Homebaking: the Artful Mix of Flour and Tradition Around the World|
by Jeffrey Alford, Naomi Duguid
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|A Review of: HomeBaking: the Artful Mix of Flour and Tradition Around the World
by Sarah Sheard
The husband and wife team of Jeffrey Alford and Naomi Duguid already
have three award-winning cookbooks under their belts and this fourth
one will likely win honours as well. Their first collaboration,
published in 1995, Flatbreads and Flavours: a Baker's Atlas (James
Beard Cookbook of the year Award), was a compendium of different
unleavened breads around the world. The peripatetic couple documented
their gastronomic travels throughout Asia, the Mediterranean, Europe,
North Africa and North America. Along the way, they interviewed the
locals, sampled their wares, photographed them in situ, then returned
home to modify their recipes for North American cooks and kitchens.
It turned out to be a winning approach for the cookbook crowd.
Alford/Duguid produced cookbooks that people take to bed to read.
HomeBaking: The Artful Mix of Flour and Tradition Around the World
inevitably crosses some of the trails they cut globally, researching
their earlier books. Once again, Alford/Duguid have tapped into
ancestral memory-or our fantasies of it-in evoking the sensuality
of making and baking and breaking bread together.
Food and travel naturally combine. Often a traveler's most pungent
memory of a place will be of its local cuisine. The recollection
of a New York City calzone, sprinkled with red pepper flakes and
Parmesan cheese transports the traveller as readily as any airplane.
More often than not, what's most memorable about a place is its
casual fare, eaten at a roadside stand, ideally beside the field
where part of the meal might have been grown.
Alford and Duguid clearly understand the connection between a culture
and its signature foods. After all, what's more intimate than what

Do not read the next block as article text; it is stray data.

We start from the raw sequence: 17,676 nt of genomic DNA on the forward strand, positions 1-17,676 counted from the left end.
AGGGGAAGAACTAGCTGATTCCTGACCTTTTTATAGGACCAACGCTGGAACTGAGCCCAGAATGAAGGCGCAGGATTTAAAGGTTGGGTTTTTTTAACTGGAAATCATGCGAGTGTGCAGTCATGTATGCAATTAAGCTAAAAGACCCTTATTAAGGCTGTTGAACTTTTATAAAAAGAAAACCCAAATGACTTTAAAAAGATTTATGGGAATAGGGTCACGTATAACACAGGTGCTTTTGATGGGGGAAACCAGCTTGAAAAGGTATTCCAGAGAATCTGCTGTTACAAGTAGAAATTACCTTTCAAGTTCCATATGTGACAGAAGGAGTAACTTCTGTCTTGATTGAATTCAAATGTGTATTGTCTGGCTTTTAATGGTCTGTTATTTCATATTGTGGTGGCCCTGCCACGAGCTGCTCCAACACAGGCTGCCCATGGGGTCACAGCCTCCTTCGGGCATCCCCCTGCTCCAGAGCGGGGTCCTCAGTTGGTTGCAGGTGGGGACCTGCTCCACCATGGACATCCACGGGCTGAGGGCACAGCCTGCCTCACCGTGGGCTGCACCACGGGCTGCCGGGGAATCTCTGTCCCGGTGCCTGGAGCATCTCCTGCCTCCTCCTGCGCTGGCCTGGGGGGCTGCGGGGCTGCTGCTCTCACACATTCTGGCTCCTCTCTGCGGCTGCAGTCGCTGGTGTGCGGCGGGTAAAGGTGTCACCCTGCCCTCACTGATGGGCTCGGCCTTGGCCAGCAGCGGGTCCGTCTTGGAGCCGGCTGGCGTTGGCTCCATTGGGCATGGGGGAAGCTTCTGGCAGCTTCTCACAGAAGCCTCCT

goes into our mouths and has been fed to us since infancy? In every
way, it has become inseparable from who we are-and who we aren't.
Crossing a mountain might mean encountering differences between one
valley's bread and another's. Yeasts change character; grains and
spices change too. Even the shapes of a particular people's bread
have evolved to represent their own particular patch of culture.
Crossing the border from Hungary into Austria, for instance, Duguid
and Alford walked into the nearest bakery to discover that the
varieties of bread and sweet baked goods had changed utterly.
There is something poetically pleasing in attempting to recreate
in a North American kitchen, fresh-baked bread stuffed with lamb,
sprinkled with salt, oregano and roughly chopped tomatoes-typical
fare of a Middle Eastern shepherd, whether from Turkey, Syria or
Jerusalem. Okay, so maybe here a food processor replaces the mortar;
and a modern oven, the open fire or the tandoor. The taste is similar
enough to evoke a sense of connection to elsewhere or nostalgia for
a time before our own, of a country our forbears might have left
HomeBaking divides into four main sections: Pastry, Big Breads,
Smaller Breads and Flat Breads, Cakes and Cookies. Within these are
mini-travelogues, personal anecdotes and foody reminiscences,
numerous photos taken by the pair in their travels, of peoples,
terrains and foods. The instructions are detailed and clear and
often a recipe will be followed thoughtfully by a sub-recipe for a
filling or topping referred to in the main recipe.
Despite their evident passion for the exotic, I found their spicing
and flavouring on the timid side and soon quadrupled the recipes'
suggested quantities of the herbs, spices and other seasonings. I
wanted fewer photos of hands kneading dough and more of actual food.
Smiling faces with no food in evidence seemed of greater significance
to the authors than their readers. Those sour pickles aside,
HomeBaking is another gorgeous sit-down reading experience from a
personable couple who've brilliantly combined their loves of travel
and handmade nosh.